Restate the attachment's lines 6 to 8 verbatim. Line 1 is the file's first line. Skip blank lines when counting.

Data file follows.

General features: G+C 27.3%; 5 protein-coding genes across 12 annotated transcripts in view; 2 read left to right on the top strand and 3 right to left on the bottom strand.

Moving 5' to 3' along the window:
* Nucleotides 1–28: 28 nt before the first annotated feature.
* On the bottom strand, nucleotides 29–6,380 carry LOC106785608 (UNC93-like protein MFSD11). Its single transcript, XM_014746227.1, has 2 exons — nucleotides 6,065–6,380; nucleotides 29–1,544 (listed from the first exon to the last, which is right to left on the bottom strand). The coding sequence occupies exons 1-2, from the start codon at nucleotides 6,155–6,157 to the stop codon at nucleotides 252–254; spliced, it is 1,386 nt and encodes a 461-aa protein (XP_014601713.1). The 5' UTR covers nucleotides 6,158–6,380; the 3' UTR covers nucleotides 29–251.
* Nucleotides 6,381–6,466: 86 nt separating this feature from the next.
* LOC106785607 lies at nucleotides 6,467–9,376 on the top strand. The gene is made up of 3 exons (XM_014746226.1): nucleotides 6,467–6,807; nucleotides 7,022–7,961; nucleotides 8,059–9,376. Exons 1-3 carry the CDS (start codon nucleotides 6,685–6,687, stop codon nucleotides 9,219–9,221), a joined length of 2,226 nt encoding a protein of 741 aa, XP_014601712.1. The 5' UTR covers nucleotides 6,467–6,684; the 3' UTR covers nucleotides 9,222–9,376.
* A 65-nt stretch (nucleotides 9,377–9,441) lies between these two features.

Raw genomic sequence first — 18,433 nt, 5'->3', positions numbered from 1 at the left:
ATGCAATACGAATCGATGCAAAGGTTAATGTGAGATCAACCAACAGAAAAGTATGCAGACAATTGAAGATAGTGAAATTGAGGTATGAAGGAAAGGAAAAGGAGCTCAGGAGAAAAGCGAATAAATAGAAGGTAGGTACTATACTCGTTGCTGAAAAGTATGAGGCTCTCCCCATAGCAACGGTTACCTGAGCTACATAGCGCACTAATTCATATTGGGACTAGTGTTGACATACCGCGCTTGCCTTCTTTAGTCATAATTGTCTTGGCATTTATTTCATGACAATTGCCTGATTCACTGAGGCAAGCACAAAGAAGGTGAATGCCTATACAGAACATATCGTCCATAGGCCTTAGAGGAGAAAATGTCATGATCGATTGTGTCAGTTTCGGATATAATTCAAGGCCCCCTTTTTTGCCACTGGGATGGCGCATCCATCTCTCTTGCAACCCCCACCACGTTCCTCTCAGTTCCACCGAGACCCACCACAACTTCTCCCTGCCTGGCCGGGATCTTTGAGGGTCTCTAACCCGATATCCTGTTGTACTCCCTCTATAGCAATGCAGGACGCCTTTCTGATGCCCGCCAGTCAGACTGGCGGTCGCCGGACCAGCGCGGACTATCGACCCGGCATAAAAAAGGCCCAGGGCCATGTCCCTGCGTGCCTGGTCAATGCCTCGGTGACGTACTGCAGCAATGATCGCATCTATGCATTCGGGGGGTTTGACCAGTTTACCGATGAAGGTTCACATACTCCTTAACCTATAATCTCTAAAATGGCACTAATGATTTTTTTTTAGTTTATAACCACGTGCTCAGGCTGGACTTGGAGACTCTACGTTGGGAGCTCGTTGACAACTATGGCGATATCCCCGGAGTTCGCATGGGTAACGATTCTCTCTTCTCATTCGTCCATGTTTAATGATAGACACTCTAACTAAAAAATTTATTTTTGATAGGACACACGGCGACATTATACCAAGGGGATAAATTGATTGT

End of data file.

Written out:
* LOC106785607 lies at nucleotides 6,467–9,376 on the top strand. The gene is made up of 3 exons (XM_014746226.1): nucleotides 6,467–6,807; nucleotides 7,022–7,961; nucleotides 8,059–9,376. Exons 1-3 carry the CDS (start codon nucleotides 6,685–6,687, stop codon nucleotides 9,219–9,221), a joined length of 2,226 nt encoding a protein of 741 aa, XP_014601712.1. The 5' UTR covers nucleotides 6,467–6,684; the 3' UTR covers nucleotides 9,222–9,376.
* A 65-nt stretch (nucleotides 9,377–9,441) lies between these two features.

Raw genomic sequence first — 18,433 nt, 5'->3', positions numbered from 1 at the left: